Experiment in Occupation
- Copyright: 2003
- Dimensions: 6 x 9
- Page Count: 248 pages
- Hardcover ISBN: 978-0-271-02314-4
- Paperback ISBN: 978-0-271-05852-8
“Arthur Kahn had an extraordinary opportunity to observe events on the ground, as the American and British armies moved across Germany during the final phases of the war and subsequently during the early period of Allied occupation. He has produced a book that relies primarily on his own first-hand observations and rich documentary materials, most of which have not previously appeared in print. What differentiates this work from other accounts is Kahn's familiarity with German politics at the local level and his knowledge of how high-level Military Government policies were translated into actual practice. Kahn has an important story to tell and possesses a trove of documentary evidence to support some of his most interesting claims.”
As a participant in many of the events he writes about in Experiment in Occupation, Arthur Kahn offers a richly detailed account of the process by which the fight against Nazism came to be transformed into the Cold War. His story reveals how those in the Military Government of Germany who were dedicated to carrying out the war aims promulgated by Roosevelt and Eisenhower for a thorough democratization of Germany were ultimately defeated in their confrontation with powerful elements in the Military Government and in Washington who were more intent upon launching a preemptive war against the Soviet Union than upon the eradication of Nazism and German militarism.
A twenty-three-year-old OSS operative, Arthur Kahn was assigned after D-Day to a psychological warfare unit, where at first he supervised prisoner-of-war interrogations and then served as an editor of intelligence. Instructed to respond to requests from Supreme Headquarters, he drafted proposals for psychological warfare approaches to critical situations at the front only to discover that a SHAEF directive banned calls to the Germans to revolt.
Subsequently Kahn served in liaison with the Soviets and during the Battle of the Bulge at Montgomery's British headquarters. For several months before and after VE Day he traveled through the American Zone as an intelligence investigator and wrote a report that led to the dismissal of General George S. Patton as Military Governor of Bavaria. Appointed Chief Editor of Intelligence of the Information Control Division, he produced the most influential intelligence weekly in the American Zone. Kahn's portrayal of events in postwar Germany provides warnings for current and future American experiments in foreign occupation.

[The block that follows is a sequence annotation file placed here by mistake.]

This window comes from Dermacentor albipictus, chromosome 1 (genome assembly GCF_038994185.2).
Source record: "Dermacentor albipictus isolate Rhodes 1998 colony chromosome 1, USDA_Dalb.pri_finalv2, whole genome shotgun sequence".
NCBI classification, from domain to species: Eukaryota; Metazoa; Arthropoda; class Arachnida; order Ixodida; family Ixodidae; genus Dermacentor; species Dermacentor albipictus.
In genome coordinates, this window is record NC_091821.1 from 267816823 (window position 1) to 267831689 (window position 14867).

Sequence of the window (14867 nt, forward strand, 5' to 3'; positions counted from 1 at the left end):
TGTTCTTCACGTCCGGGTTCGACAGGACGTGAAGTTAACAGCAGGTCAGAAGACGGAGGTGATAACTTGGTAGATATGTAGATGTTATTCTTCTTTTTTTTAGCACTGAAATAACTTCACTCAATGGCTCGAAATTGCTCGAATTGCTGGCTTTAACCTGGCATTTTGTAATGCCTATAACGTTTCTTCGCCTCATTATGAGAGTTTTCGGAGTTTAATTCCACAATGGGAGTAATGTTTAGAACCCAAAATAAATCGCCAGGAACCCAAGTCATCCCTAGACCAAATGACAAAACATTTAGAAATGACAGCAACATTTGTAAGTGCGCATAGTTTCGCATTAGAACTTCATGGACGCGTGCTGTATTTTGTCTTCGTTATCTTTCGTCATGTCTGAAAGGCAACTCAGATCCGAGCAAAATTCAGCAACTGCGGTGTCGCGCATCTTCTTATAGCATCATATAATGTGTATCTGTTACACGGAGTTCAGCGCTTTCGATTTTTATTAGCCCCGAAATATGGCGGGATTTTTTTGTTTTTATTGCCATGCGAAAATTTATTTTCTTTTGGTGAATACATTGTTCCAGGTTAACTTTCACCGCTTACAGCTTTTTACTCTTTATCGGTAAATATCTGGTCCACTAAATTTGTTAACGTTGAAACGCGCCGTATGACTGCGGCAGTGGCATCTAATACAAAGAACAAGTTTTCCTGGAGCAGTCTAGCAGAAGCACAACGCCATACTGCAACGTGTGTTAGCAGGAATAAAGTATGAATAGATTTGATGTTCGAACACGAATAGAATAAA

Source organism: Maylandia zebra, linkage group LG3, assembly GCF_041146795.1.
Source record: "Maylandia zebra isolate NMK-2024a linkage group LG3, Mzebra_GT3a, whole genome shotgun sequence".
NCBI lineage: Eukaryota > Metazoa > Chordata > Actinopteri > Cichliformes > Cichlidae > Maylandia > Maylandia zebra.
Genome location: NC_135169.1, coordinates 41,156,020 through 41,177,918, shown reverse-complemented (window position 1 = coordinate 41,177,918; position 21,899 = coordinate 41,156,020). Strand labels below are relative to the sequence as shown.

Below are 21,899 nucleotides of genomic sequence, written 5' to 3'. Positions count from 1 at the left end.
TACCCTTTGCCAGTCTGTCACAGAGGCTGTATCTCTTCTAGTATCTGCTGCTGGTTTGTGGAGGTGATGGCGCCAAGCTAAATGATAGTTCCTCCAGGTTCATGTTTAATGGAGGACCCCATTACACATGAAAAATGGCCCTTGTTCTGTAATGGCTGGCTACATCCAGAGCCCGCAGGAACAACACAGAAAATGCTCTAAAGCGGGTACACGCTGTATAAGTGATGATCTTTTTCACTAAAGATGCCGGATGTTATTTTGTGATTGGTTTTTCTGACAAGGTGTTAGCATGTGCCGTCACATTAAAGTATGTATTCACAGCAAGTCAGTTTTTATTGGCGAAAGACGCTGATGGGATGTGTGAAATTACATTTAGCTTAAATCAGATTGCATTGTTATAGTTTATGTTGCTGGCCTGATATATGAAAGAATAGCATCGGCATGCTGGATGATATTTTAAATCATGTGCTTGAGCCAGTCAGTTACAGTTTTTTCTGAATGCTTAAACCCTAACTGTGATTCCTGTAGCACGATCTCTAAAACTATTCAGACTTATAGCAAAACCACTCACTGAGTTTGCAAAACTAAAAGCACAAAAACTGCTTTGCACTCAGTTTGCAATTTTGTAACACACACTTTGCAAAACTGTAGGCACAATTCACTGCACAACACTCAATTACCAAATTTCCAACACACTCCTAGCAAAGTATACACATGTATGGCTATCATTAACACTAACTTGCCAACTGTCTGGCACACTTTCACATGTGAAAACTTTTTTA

Introduction: An OSS Recruit Despite Himself
Part I: Why We Fight!
1. Soviet Partisans and Soviet Suspicions (Summer 1944)
2. We Do Not Call Upon the Germans to Revolt (Fall 1944)
3. The Capture-Liberation of Metz
4. The Battle of the Bulge (Winter 1944–1945)
5. Mainz: Investigating a Pre-VE Day Military Government (Spring 1945)
6. Interrogating Victims of Nazism and Nazis
7. Wuerzburg: Another Military Government Experience
8. What We Russians Like to Consider as a Typical American!
Part II: Policy Clash in Military Government
9. Crack Patton's Military Government Wide Open! (Summer 1945)
10. If Only You Americans Weren't Here . . . !
11. Patton's Last Stand
12. Elections, the American Cure-All (Fall 1945)
13. Rehearsal for McCarthyism
Part III: Triumph of the Cold Warriors
14. A Military Government in Crisis (Winter 1945–1946)
15. Elections: The American Panacea II
16. Democracy, American Zone Style!
17. Summing Up and the Collective Guilt Issue (Spring 1946)
18. Demoralized GIs
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